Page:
The U.S. aerospace industry got an early Christmas present this week, when House and Senate conferees approved defense authorization legislation that gives the President discretion to determine export jurisdiction for satellites. The legislation next will be voted on by the full Congress, and signed by the President. That process will conclude a necessary-but-not-sufficient, long-awaited first step in reviving the health and competitiveness of an industry critical to U.S. national security, but long crippled by political shenanigans that make it difficult to believe there won’t be attempts to derail this move toward rationality.

It is sadly evocative that titles of articles on government acquisition and satellite export control reform — two different but related areas similarly bogged down in efforts that have heretofore gone nowhere — sometimes descriptively include terms from fantasy or horror movies. For example, my own 2000 article on satellite export control, “Alice in Licenseland,” referenced a satellite export licensing variation of an impossible and often-scary imaginary journey. Louis V. Victorino’s 2011 article on data rights in the acquisition process was titled “Frankenstein’s Monster.”

The stalemate in satellite export reform has been directly tied to another monster, the 1999 Cox Committee Report, which is much like Dracula, the vampire that won’t die. The report is named after the chairman of the “House Select Committee on National Security and Military/Commercial Concerns with the People’s Republic of China,” Christopher Cox, then a Republican congressman from California who was later rewarded for his service by being named SEC Chair during the George W. Bush administration.

The Cox Report has become an urban legend. Touted when convenient as bipartisan, it is really a compilation of near-hysterical risks to US security from dual-use technology transfer and hastily-made recommendations drawn from dubious analysis and ambiguous conclusions. This single report has done more damage to the US aerospace industry — an industry critical to US national security — than any competition from abroad ever could have, with absolutely no positive benefit to national security.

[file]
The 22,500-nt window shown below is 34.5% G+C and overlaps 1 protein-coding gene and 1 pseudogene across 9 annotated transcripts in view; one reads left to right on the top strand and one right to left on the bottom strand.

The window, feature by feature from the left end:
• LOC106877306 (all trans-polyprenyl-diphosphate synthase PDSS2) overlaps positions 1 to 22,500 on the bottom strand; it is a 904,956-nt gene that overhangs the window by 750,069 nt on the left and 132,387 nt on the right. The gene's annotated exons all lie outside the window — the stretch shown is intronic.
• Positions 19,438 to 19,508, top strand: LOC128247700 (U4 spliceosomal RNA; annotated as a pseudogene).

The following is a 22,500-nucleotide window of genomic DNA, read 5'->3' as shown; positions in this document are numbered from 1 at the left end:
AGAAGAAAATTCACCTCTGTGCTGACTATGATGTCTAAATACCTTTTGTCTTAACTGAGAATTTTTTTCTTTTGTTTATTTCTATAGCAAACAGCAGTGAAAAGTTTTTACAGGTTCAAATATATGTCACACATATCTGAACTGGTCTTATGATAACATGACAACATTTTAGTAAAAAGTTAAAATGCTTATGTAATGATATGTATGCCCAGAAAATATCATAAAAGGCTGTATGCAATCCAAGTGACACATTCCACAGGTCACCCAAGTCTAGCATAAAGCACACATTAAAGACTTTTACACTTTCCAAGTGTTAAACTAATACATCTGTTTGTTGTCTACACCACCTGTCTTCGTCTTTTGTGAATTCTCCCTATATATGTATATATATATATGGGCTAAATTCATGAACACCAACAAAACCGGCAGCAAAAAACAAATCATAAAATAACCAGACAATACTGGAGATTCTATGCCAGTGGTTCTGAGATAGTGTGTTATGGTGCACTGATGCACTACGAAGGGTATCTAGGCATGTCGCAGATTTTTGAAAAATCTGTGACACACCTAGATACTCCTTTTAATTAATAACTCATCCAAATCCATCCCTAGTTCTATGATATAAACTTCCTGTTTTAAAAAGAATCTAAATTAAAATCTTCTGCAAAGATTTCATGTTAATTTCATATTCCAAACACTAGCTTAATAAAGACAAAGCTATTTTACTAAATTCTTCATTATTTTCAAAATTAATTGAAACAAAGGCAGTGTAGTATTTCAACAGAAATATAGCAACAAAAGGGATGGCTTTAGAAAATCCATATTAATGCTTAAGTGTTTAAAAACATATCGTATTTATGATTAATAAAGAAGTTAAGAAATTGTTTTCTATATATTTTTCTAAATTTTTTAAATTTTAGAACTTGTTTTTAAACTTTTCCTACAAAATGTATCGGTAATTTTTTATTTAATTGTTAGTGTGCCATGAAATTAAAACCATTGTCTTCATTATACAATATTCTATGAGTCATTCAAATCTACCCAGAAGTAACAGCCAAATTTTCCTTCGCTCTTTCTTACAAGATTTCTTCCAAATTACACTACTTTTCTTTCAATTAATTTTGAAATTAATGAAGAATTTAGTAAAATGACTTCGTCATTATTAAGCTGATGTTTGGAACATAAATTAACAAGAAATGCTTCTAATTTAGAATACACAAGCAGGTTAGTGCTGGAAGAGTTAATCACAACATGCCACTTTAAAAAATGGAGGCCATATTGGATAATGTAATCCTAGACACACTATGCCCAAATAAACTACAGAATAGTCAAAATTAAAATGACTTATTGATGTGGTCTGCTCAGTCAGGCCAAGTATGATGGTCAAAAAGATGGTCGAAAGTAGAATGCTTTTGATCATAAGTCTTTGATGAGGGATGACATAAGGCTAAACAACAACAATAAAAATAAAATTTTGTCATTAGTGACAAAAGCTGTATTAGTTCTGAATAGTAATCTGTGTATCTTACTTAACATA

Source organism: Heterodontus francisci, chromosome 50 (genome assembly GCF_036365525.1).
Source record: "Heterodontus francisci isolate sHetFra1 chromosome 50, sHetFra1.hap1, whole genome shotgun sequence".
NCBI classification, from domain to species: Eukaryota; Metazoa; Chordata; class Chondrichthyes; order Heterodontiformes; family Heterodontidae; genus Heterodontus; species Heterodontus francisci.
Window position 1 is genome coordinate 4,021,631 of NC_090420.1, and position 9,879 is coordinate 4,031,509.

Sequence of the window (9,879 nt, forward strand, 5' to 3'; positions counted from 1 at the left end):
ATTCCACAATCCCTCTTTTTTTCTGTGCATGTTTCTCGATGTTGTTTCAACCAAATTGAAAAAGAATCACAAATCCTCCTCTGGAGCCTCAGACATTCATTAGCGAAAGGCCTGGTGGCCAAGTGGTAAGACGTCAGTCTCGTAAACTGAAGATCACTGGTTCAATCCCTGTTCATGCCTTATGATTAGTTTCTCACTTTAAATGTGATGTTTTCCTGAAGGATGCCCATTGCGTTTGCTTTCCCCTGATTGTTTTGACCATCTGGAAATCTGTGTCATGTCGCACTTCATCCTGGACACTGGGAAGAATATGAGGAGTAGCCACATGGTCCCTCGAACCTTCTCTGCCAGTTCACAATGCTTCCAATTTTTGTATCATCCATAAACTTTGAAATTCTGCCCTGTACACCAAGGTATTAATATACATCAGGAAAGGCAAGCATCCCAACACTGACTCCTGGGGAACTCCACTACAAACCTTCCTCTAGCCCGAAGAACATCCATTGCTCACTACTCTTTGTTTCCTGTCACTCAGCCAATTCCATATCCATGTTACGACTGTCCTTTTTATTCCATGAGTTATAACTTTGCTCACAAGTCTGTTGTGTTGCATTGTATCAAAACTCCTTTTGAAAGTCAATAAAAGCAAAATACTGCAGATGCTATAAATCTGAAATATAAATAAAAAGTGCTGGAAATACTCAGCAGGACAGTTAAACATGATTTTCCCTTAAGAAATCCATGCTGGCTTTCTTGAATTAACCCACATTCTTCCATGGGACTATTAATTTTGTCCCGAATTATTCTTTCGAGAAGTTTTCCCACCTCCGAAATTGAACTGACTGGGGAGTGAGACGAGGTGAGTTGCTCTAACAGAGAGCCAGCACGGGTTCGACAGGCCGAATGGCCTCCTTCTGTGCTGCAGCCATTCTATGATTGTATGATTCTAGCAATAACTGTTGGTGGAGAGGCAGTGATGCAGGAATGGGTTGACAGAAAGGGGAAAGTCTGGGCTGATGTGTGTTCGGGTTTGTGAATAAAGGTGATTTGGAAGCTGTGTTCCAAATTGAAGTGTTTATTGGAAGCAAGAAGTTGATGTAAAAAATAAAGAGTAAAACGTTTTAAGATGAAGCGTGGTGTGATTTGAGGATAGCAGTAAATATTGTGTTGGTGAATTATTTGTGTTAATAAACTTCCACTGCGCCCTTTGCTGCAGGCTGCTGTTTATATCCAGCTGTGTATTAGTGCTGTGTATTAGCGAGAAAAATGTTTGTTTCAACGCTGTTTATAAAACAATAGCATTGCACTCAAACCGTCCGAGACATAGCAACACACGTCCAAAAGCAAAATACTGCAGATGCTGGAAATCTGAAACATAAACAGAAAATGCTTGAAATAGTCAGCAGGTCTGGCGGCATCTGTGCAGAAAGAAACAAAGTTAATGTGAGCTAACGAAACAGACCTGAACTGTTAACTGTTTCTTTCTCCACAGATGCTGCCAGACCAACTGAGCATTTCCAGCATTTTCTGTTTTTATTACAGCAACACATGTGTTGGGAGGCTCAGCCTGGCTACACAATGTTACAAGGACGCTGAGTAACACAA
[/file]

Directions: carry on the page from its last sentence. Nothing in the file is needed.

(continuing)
Prompted by anti-China, anti-Clinton partisan factions, the Cox Report was a prelude to the politics of fear that would support what Andrew Bacevich has called the Ideology of National Security, and consequent requirement that the US should be able to respond to every potential threat anywhere, anytime, as part of what former Vice-President Dick Cheney called the “one percent doctrine.”

Obviously, the US must control the transfer of sensitive dual-use technology. But the key word there is control. In a globalized world with a globalized satellite industry, no one can stop the sale of advanced technology. Hog-tying the US satellite industry with regulations has resulted only in the creation of a vigorous global industry (and a declining US market share) but little impact on restricting sales to countries — specifically China — that the US tried in vain to isolate.

In fact, the United States has lost control of dual use technology through this approach. Dual use satellite technologies are now more widely available from vendors who impose fewer restrictions than the United States. On top of that we have suffered significant numbers of high-technology jobs lost and witnessed the declining health of an industrial sector critical to US national security.

While many recognized that the Cox Committee was counter-productive almost immediately after the committee’s recommendations were implemented, Congress has previously not had the courage to right its own wrong. There have been regular efforts made at export control reforms generally and satellite export reform specifically, but those efforts have gone nowhere.